Inti Flynn had always had a feel for nature. Her father had been a woodsman, first working for a lumber company, then, later, living a mostly solo subsistence life, in Canada, trying his best not to contribute to the global demise. He taught Inti and her twin, Aggie, about how to live in and with the wild. Their mother, a detective in Australia, was more concerned with teaching them how to contend with the wild in civilization. There is a lot in here about parents, of both the human and lupine persuasion, teaching children or pups how to cope in the world, how to defend against predators. The human sorts offer different approaches, some counseling firm defenses, others advising understanding, and some resorting to extreme kinetic measures. There are plenty of parents teaching questionable lessons.

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Charlotte McConoughy – image from If.com.au

Dad used to tell me that my greatest gift was that I could get inside the skin of another human. That I could feel what nobody else could, the life of another, really feel it and roll around in it. That the body knows a great deal and I have the miraculous ability to know more than one body. The astonishing cleverness of nature. He also taught us that compassion was the most important thing we could learn. If someone hurt us, we needed only empathy, and forgiveness would be easy.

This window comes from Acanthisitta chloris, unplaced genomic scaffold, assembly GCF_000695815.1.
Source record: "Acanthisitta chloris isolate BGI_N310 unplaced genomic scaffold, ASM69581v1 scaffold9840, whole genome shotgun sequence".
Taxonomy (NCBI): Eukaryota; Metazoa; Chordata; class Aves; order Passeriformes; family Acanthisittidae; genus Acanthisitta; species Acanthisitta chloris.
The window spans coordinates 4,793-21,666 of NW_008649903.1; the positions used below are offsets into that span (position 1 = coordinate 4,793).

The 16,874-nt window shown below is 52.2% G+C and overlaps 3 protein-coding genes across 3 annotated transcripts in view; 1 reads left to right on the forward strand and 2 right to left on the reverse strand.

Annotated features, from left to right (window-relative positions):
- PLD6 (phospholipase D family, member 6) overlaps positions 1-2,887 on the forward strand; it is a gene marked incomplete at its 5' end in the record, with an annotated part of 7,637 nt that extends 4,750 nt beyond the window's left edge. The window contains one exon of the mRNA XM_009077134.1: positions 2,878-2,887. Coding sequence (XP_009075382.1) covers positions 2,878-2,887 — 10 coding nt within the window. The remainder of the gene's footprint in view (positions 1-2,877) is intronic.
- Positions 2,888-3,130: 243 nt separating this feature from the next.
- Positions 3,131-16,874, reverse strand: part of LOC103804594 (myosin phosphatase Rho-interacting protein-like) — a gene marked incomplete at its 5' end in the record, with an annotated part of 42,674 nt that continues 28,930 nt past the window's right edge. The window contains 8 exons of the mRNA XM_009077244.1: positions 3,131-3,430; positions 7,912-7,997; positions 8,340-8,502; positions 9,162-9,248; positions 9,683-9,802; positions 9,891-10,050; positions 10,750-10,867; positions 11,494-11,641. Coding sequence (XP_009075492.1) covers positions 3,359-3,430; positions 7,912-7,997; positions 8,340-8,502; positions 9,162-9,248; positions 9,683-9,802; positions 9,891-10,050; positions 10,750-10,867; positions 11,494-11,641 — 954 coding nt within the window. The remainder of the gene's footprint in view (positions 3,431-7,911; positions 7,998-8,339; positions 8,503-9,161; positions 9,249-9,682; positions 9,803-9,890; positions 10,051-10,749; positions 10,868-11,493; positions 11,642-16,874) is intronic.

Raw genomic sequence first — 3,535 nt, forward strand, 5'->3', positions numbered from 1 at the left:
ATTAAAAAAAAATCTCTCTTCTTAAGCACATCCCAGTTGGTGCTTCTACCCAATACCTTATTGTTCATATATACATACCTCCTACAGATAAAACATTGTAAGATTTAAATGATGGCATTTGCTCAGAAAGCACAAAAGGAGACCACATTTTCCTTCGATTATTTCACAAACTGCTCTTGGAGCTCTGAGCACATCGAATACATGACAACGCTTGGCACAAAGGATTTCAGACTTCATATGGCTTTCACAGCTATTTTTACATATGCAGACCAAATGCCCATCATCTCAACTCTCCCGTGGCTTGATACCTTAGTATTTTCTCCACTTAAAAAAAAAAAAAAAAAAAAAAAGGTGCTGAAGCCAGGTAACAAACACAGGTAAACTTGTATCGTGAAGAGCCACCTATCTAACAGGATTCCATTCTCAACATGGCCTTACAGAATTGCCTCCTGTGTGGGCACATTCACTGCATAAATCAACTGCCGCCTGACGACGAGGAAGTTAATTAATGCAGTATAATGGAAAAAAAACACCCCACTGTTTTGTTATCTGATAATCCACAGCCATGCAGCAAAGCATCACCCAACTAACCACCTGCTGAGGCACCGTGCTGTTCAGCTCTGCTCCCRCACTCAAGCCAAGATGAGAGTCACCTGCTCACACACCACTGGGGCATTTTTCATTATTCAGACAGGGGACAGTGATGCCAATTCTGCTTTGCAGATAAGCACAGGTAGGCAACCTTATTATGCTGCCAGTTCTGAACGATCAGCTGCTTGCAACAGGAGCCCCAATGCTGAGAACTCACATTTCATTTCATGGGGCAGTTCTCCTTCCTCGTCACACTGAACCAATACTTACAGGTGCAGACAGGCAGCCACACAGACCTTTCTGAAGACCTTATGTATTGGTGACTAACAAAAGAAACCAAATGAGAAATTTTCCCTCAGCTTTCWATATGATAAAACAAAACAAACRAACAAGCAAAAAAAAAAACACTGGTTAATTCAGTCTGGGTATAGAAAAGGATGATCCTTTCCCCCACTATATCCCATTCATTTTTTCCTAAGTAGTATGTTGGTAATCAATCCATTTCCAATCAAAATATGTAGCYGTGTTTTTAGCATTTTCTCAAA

Inti’s gift is not metaphorical. Her ability to experience what others feel, gives her a unique advantage in understanding both wildlife and people. It also makes her very vulnerable.

I am unlike most people. I move through life in a different way, with an entirely unique understanding of touch. Before I knew its name I knew this. To make sense of it, it is called a neurological condition. Mirror-touch synesthesia. My brain re-creates the sensory experiences of living creatures, of all people and even sometimes animals; if I see it I feel it, and for just a moment I am them, we are one and their pain or pleasure is my own. It can seem like magic and for a long time I thought it was, but really it’s not so far removed from how other brains behave: the physiological response to witnessing someone’s pain is a cringe, a recoil, a wince. We are hardwired for empathy. Once upon a time I took delight in feeling what others felt. Now the constant stream of sensory information exhausts me. Now I’d give anything to be cut free.